In the past few months, we discussed some of the costs and benefits to buying “falling knives”, stocks that seem to be heading in one direction only. There was Research in Motion (RIMM) and British Petroleum (BP) and while both still are trading at fairly depressed prices compared to their highs, it’s fair to say that buying BP has turned out into a very good deal. BP is almost 50% higher while RIMM continues to move lower with no end in sight. This week’s downtime will only hurt a company that is down and almost out.
Today though, I’d like to discuss Netflix (NFLX), a company that I discussed a few months ago with no clear opinion but has been in free fall in recent months. In fact, 3 months ago, Netflix reached its high at $304.79! Since then, the company has lost over 60% of its value! Some had said from the beginning that the stock was too expensive and sold it short. That turned out to be a bad decision for most as they shorted ahead of time and ended up losing their bet severely. Since July however, Netflix has been absolutely destroyed.
What In The World Is Going On?
As you can imagine, there are several factors to blame for this sudden and accelerated decline.
-Major Screwups: To say that Netflix has screwed up in recent months would a major understatement. The company came out with a 60% price increase in what is still perceived by many as a recession, which was not well received, then surprised and enraged its customers by announcing the split of its physical and streaming companies as the dvd shipping business would be spun out as “Qwikster” and operate independently. The feedback was so bad that after weeks of complains and public relations nightmares, the company ended up reversing course a few days ago and cancelling those plans. The harm was done however and consumers will certainly have limited trust for Netflix in the future.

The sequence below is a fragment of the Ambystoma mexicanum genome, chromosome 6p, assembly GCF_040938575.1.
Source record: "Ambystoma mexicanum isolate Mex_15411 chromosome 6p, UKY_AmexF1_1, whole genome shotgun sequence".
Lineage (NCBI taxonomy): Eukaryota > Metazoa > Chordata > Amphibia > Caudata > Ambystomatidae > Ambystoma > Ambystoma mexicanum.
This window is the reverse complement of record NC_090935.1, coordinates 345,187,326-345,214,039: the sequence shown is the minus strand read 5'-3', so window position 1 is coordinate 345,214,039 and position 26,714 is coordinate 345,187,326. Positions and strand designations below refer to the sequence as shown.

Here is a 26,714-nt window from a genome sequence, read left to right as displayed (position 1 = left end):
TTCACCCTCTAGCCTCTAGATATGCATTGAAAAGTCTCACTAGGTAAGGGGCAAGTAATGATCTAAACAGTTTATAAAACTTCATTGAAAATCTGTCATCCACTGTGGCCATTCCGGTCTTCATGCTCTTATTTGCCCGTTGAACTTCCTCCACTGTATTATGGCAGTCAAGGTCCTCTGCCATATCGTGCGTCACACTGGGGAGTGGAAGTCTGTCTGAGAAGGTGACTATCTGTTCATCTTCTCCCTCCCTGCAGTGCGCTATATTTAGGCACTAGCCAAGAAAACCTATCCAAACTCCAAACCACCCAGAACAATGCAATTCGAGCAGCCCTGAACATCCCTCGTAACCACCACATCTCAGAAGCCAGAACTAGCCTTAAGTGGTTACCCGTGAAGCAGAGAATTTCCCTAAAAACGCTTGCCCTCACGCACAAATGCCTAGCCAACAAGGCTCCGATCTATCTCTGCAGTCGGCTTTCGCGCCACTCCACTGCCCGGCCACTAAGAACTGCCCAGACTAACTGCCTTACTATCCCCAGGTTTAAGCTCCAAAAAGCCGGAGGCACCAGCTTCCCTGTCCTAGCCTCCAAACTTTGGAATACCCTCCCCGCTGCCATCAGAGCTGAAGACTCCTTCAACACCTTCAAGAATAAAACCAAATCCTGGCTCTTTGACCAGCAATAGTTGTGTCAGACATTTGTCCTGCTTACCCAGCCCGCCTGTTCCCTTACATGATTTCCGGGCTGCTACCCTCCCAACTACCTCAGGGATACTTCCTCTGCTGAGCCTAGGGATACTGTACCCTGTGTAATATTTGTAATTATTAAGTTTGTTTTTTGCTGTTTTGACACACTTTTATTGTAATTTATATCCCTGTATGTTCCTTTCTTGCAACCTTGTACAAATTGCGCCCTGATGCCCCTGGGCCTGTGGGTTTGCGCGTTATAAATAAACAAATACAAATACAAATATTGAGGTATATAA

-Increased Competition: Almost every “platform/website” is working on its own solution. Not only are Amazon (AMZN) and Apple (AAPL) now very much invovled in video but so are companies like Microsoft (through the Xbox), Rokio, Sony (through the Playstation), etc. That and the price increases have resulted in slower growth with even Netflix having to ddiminish its subscriber forecast by 4% (to 24M) for the 3rd quarter.
-Increased Costs: It remains unclear how much Netflix will have to pay in the coming years to continue offering what is generally the best streaming video choice out there. Content producers are getting increasing power when selling their rights because of the multitude of platforms that want to have the bigger brands available to their consumers. Those costs have been under severe pressure in recent months with many deals to be renewed. Getting key content will be a major key for Netflix and keeping those costs under control is critical.
Revenue growth might have slowed but it does remain very solid and I do think that its numbers still look solid. Estimates range quite a bit but the company is expected to bring in close to $5 in earnings per share this year and around $6.50 for next year. That implies Netflix trading at a forward P/E under 20 which screams bargain in my opinion. Revenue growth might be slowing down but I do think that it still has strong potential.
Is Netflix The New BP Or The New RIMM?
Personally, I think that while Netflix is in a situation different from both of those, it is much more similar to BP with a solid company screwing up in a big way but with a strong underlying business. Netflix is facing a lot of competition but it does have great business partnerships both with distributors and content producers. The brand is certainly damaged but over time, if they stop making mistakes, that could make a huge difference.
Also, I think that Netflix’s early moves to take market share in Canada and Latin America will pay off as competition is months or years away and that will provide a good opportunity for Netflix to gain a solid position. There are clearly hurdles but I do think it’s still a great play. Another good point is that even yesterday, Netflix reached an important agreement with the CW network to stream its shows. Agreements like this will end up making a big difference in the subscriber growth it can achieve.
Overall, I do think that Netflix looks attractive at its current valuation, how about you?